Published in Eastern Visayas Journal on October 4, 2021
Philippines is one of only five countries in the world that have not returned to in-person learning. The school year opened in September this year with approximately 27 million students back in classrooms either remotely or through limited face to face instruction.
Parents, teachers, and students are depending on the personal behaviors and routines they developed last year to help them meet school expectations and cope with the challenges of virtual environments this year.
I was curious to know about the parents’ thought processes after a year of remote learning in their households. Against the backdrop of a global pandemic, would they want their children smart or rich? I asked my educator friends to do informal surveys with parents in their classrooms. The responses demonstrated parents’ thoughts and dreams for the future of their children.
Majority of the parents responded they would prefer their children to be smart than rich. One parent responded that if her daughter is smart, then she would be rich in the future. Another parent responded that money is useless if their children do not have the wisdom to spend it wisely. Still another stated that life is not always about having money, it is about making good choices to fit life’s circumstances.
Is being smart better than being rich? A study by Georgetown’s Center on Education and the Workforce showed it is not necessarily the case. Kindergarteners that scored high on assessments but come from low-income backgrounds did not do as well in landing good jobs compared to their peers that scored poorly but come from wealthy backgrounds.
Poorer students do not have access to tutors, extra-curricular opportunities, additional gadgets, and other support that students from well-off families have. Students from rich backgrounds have a 70% chance of meeting educational goals and will have to try very hard to fail compared to low-income students with 30%.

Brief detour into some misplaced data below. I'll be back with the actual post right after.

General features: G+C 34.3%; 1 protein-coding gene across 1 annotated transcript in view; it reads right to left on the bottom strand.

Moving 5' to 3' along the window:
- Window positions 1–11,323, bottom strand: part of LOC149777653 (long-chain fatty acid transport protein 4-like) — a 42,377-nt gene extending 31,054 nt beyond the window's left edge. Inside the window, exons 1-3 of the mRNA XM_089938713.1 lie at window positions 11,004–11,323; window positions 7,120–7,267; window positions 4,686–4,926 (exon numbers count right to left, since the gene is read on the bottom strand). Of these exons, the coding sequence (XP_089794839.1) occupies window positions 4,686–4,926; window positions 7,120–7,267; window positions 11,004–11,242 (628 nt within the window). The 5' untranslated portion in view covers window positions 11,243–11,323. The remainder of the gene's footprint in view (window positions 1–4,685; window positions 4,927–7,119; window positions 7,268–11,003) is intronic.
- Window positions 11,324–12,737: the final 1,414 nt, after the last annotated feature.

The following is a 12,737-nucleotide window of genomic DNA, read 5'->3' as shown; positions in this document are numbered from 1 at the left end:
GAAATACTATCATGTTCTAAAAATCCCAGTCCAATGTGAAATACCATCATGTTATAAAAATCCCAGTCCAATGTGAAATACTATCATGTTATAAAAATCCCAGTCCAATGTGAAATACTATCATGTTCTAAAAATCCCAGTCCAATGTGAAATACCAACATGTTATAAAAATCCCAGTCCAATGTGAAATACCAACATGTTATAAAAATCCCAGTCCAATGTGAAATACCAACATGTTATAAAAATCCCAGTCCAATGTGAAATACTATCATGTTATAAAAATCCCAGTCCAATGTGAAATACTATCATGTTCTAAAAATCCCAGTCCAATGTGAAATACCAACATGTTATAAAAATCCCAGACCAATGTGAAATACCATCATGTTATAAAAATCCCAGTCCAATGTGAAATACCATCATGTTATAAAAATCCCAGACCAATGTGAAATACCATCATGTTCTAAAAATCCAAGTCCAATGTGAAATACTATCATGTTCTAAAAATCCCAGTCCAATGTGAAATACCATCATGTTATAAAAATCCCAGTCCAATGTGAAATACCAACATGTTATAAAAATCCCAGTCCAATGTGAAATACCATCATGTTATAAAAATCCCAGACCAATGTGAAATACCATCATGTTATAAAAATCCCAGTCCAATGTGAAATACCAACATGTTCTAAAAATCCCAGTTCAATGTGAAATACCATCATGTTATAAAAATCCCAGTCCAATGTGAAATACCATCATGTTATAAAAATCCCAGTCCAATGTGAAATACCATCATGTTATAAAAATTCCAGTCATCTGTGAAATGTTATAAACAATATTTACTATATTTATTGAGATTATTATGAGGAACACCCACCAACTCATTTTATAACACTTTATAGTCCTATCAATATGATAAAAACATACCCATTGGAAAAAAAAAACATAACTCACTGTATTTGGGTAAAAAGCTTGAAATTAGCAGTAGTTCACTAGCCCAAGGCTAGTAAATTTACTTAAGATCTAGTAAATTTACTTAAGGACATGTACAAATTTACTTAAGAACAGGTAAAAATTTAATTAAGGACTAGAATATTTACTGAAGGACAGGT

According to the World Bank, there are 18 million poor and vulnerable households that make up 70% of the Filipino population. Students from these households are already at a disadvantage right from the very start. However, there is still hope. Even with the income disparity, a person’s education is the primary legacy parents will provide for their children. Parents will sell their carabaos or bear the loneliness of working overseas to pay for an education that is the starting point to a good future.
While many Filipino families do not have the support that money provides, we can tap into the unlimited power of the extended family. The lolas, lolos, titas, titos and even older siblings can work collectively to ensure each student’s success. The kuya might help with homework, ate with the projects, titas with educational trips, a rich tito can pay for a college education. This is the Filipino adaptation to the African proverb “it takes a village to raise a child”.
We would like our students to be smart yes, but we can also make them rich – rich in the support that an extended family can make possible.